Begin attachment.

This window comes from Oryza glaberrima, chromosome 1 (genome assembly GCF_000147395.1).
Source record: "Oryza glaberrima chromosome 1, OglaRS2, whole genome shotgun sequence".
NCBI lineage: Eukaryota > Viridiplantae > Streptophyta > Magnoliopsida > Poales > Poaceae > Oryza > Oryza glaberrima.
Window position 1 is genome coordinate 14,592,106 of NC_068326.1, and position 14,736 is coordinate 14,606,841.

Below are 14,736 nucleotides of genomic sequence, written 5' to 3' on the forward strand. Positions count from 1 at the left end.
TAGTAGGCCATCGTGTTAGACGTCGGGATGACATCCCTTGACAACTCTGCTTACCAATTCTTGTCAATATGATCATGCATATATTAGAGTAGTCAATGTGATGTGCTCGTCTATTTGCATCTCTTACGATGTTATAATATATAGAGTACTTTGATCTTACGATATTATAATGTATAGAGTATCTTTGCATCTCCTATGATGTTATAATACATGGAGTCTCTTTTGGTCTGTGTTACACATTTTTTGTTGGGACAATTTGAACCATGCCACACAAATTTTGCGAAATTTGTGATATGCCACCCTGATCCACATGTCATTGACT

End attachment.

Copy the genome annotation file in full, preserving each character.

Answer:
This window comes from Oryza glaberrima, chromosome 1 (genome assembly GCF_000147395.1).
Source record: "Oryza glaberrima chromosome 1, OglaRS2, whole genome shotgun sequence".
NCBI lineage: Eukaryota > Viridiplantae > Streptophyta > Magnoliopsida > Poales > Poaceae > Oryza > Oryza glaberrima.
Window position 1 is genome coordinate 14,592,106 of NC_068326.1, and position 14,736 is coordinate 14,606,841.

Below are 14,736 nucleotides of genomic sequence, written 5' to 3' on the forward strand. Positions count from 1 at the left end.
TAGTAGGCCATCGTGTTAGACGTCGGGATGACATCCCTTGACAACTCTGCTTACCAATTCTTGTCAATATGATCATGCATATATTAGAGTAGTCAATGTGATGTGCTCGTCTATTTGCATCTCTTACGATGTTATAATATATAGAGTACTTTGATCTTACGATATTATAATGTATAGAGTATCTTTGCATCTCCTATGATGTTATAATACATGGAGTCTCTTTTGGTCTGTGTTACACATTTTTTGTTGGGACAATTTGAACCATGCCACACAAATTTTGCGAAATTTGTGATATGCCACCCTGATCCACATGTCATTGACT